Freshman Nick Grissom, in contrast to the 6-foot-3, 200-pound Knox's imposing running style, used his speed and agility to gain 81 yards on 11 carries. His 26-yard touchdown run, in which he cut back on most of the Gannon defense and broke for the right pylon, put California ahead, 21-7, with 13:24 left in the third quarter.
Sophomore Derrick Fiore, a Ringgold alum and converted safety, added 56 yards on 13 carries for the Vulcans.
“It's a feel thing,” California coach Mike Kellar said of how he chooses which running back to use. “Sometimes I look out there like, ‘Oh, that was a big hit, so let's go with the next guy.'
“The biggest thing is these kids' egos. They've handled this well. … If you're not a team-first guy, we don't want you. All three of them have been team-first guys.”
Another Ringgold grad, Quad Law, used every one of his shifty moves in an effort to spark Gannon. A wide receiver and return specialist, he finished with seven receptions for 59 yards, one punt return for 11 yards and three kick returns for 44 yards.
“It felt good being in front of all my family and friends who came out to support me,” Law said. “But at the end of the day, we didn't get the win, so it hurt and was a little embarrassing.”
Subscribe today! Click here for our subscription offers.
Show commenting policy
TribLive commenting policy
You are solely responsible for your comments and by using TribLive.com you agree to our Terms of Service.
We moderate comments. Our goal is to provide substantive commentary for a general readership. By screening submissions, we provide a space where readers can share intelligent and informed commentary that enhances the quality of our news and information.
While most comments will be posted if they are on-topic and not abusive, moderating decisions are subjective. We will make them as carefully and consistently as we can. Because of the volume of reader comments, we cannot review individual moderation decisions with readers.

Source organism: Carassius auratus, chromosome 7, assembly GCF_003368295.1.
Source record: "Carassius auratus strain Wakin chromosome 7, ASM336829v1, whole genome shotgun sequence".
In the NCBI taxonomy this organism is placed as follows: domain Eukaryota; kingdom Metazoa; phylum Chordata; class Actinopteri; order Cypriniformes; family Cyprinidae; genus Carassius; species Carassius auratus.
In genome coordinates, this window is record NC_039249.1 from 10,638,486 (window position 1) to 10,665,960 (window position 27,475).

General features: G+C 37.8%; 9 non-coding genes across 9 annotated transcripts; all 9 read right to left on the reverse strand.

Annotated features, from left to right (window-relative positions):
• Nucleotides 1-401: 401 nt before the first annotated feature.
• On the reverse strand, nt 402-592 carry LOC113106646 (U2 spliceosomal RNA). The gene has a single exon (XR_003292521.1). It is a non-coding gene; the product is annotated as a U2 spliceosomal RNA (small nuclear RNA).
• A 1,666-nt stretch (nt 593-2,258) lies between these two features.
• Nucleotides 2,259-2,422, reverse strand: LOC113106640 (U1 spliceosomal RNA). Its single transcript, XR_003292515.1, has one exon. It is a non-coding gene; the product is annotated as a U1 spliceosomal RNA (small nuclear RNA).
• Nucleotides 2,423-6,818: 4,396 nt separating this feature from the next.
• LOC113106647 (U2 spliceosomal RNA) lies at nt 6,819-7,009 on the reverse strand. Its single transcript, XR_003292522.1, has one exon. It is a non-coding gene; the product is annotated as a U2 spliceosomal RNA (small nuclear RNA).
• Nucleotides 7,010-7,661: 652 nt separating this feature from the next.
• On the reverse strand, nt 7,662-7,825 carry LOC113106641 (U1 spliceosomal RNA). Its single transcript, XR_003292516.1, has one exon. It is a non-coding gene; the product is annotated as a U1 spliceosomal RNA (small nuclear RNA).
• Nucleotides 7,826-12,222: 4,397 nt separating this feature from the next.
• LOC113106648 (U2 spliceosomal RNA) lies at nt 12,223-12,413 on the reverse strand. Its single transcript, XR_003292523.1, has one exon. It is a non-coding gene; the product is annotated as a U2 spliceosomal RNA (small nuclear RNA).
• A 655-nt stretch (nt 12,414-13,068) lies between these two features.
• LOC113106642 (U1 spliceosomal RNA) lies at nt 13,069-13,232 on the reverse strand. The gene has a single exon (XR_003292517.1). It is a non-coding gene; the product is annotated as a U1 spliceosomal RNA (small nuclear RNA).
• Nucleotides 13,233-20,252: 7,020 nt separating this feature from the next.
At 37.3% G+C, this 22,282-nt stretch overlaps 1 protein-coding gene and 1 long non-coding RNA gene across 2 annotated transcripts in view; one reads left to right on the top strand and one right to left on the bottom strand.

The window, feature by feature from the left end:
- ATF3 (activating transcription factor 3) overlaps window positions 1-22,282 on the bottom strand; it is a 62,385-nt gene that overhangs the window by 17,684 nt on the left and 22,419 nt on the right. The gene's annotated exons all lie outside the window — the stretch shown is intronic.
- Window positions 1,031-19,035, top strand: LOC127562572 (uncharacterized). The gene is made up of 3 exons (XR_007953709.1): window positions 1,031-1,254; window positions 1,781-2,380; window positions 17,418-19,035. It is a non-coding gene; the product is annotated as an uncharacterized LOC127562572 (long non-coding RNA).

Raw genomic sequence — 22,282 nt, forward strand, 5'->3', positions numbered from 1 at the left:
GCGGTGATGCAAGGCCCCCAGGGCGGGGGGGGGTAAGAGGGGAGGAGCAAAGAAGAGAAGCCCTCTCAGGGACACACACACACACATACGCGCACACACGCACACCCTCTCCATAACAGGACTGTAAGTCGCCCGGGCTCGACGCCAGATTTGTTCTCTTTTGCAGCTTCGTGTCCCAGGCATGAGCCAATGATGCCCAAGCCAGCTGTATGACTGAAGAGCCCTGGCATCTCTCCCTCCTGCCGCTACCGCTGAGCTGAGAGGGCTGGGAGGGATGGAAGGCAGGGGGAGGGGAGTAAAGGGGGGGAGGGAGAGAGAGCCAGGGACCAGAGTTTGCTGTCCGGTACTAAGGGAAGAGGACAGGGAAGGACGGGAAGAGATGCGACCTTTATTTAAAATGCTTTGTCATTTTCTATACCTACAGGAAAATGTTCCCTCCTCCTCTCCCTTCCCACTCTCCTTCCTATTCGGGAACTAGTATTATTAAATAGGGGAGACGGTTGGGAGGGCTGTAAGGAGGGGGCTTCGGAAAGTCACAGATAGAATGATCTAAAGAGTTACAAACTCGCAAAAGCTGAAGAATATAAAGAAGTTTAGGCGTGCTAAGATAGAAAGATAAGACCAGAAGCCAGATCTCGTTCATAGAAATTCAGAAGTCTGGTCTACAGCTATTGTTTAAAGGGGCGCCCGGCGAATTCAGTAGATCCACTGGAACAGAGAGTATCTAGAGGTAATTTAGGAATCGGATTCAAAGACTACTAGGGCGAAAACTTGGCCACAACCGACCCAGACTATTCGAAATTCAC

We value thoughtful comments representing a range of views that make their point quickly and politely. We make an effort to protect discussions from repeated comments either by the same reader or different readers.
We follow the same standards for taste as the daily newspaper. A few things we won't tolerate: personal attacks, obscenity, vulgarity, profanity (including expletives and letters followed by dashes), commercial promotion, impersonations, incoherence, proselytizing and SHOUTING. Don't include URLs to Web sites.
We do not edit comments. They are either approved or deleted. We reserve the right to edit a comment that is quoted or excerpted in an article. In this case, we may fix spelling and punctuation.
We welcome strong opinions and criticism of our work, but we don't want comments to become bogged down with discussions of our policies and we will moderate accordingly.
We appreciate it when readers and people quoted in articles or blog posts point out errors of fact or emphasis and will investigate all assertions. But these suggestions should be sent via e-mail. To avoid distracting other readers, we won't publish comments that suggest a correction. Instead, corrections will be made in a blog post or in an article.